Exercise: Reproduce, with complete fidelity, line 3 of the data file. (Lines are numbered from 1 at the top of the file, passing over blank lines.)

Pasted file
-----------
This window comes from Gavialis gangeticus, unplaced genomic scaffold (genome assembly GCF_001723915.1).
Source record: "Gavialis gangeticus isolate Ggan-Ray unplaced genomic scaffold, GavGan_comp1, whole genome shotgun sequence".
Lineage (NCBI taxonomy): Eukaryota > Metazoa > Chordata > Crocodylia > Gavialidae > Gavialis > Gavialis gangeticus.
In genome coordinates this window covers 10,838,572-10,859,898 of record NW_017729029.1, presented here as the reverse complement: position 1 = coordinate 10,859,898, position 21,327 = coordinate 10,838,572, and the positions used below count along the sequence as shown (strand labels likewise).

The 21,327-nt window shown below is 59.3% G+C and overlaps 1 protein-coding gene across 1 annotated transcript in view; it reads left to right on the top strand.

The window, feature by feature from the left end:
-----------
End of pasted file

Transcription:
Lineage (NCBI taxonomy): Eukaryota > Metazoa > Chordata > Crocodylia > Gavialidae > Gavialis > Gavialis gangeticus.